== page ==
Can I access medical records of a dead relative?
My aunt got committed to a state mental hospital when she was my age (20), and I want to know why. I am not digging up dirt, just want to know my family history.
I am struggling with mental issues, and I asked my grandma why she was committed and she refuses to tell me the whole story but it sounds eerily specific to something I've been dealing with. I just want to know if this is a thing in my family.
On the website it says that records of deceased can only be released to someone who represents the dead person. I don't know what that means or if my aunt will have one, or if the person who represents her would obtain the medical records so I can know my family history.
Does anyone know how/if I can get a copy of this when she is dead or living?
- 4 weeks ago
No they are burned as soon as they died.
- Anonymous1 month ago
Yes, you have to ask.
- PeriferalistLv 71 month ago
I'd try asking other relatives if they have records they can share with you.
- ckngbbblsLv 71 month ago
start with your doctor who may be able to access them a lot easier than you can.
Tell him your concerns.
Have you contacted the state hospital where she was incarcerated?
Is she still alive or has she passed away?
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- ObserverLv 71 month ago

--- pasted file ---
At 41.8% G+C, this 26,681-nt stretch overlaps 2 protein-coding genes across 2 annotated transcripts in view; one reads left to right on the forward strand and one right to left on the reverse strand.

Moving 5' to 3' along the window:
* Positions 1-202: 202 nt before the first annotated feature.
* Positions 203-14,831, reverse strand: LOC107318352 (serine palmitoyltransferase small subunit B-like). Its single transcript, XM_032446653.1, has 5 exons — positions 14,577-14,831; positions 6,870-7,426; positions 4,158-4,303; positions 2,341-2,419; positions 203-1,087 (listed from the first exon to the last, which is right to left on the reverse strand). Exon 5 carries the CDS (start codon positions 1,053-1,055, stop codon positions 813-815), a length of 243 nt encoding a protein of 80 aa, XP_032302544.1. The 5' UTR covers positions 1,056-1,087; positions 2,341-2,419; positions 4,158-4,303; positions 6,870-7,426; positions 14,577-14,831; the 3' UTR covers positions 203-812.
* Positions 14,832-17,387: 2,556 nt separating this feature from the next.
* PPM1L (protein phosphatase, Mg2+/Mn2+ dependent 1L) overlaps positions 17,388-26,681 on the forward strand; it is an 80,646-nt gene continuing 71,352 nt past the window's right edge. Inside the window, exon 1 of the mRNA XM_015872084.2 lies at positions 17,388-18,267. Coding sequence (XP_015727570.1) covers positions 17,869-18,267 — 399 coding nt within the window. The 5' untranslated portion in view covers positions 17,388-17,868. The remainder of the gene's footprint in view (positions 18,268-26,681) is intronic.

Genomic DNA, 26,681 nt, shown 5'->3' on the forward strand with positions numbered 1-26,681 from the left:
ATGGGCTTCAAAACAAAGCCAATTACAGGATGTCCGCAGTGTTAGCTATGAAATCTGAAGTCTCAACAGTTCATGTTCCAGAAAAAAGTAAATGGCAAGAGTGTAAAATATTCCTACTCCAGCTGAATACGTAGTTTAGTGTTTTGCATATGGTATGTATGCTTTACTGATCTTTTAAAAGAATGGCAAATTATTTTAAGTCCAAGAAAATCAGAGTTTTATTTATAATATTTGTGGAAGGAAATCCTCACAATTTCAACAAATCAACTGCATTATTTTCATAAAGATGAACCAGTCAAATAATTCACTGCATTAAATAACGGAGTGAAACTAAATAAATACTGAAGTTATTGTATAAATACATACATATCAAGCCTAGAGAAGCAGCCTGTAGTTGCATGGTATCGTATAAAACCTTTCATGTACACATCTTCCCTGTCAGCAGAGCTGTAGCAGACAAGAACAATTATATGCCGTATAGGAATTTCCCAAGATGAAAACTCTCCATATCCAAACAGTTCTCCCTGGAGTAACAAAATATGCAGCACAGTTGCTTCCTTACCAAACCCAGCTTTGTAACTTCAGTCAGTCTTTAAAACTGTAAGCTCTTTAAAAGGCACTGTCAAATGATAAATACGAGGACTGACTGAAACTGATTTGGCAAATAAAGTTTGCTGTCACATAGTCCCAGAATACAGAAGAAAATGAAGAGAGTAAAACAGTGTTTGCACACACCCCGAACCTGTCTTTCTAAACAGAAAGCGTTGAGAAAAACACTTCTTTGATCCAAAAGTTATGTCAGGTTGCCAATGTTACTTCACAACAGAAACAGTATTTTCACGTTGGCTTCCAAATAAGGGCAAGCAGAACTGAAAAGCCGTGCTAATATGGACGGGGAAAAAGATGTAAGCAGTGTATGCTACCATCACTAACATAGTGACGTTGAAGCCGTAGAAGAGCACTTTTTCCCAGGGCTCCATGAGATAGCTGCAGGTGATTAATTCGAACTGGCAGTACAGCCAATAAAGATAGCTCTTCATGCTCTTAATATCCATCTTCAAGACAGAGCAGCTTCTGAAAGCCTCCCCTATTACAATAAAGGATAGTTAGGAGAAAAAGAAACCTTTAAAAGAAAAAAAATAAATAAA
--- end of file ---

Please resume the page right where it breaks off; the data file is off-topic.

Medical records are confidential and sealed at ones death from the public. They are suppose to be maintained in storage for 7 years by the hospital or primary physician , but even getting them through legal channels is difficult. The person most likely able to get copies of the records is the person who is the administrator of the estate, and in some cases the next of kin. The person who is next of kin would be your Grandmother (her mother) or possibly her husband, or the eldest adult child. You would not be considered next of kin.
- MaxiLv 71 month ago
"On the website it says that records of deceased can only be released to someone who represents the dead person." Which means the next of kin, which you are not, so no you would not be able to see/research these records.
- A HunchLv 71 month ago
It is extremely unlikely that the medical records even still exist unless she continued to be treated by this same facility throughout her life and recently passed. Medical records are legally required to be held for 7-10 years depending on state law. And assuming this happened a long time ago, the laws might have been shorter.
Also, remember that it's very unlikely that the diagnosis would even be very helpful to you. A lot has changed in the mental health field even in the last 20 years. Manic Depression (the predecessor to Bipolar I) was much more a catch-all condition compared to today when there is much more segmenting of conditions.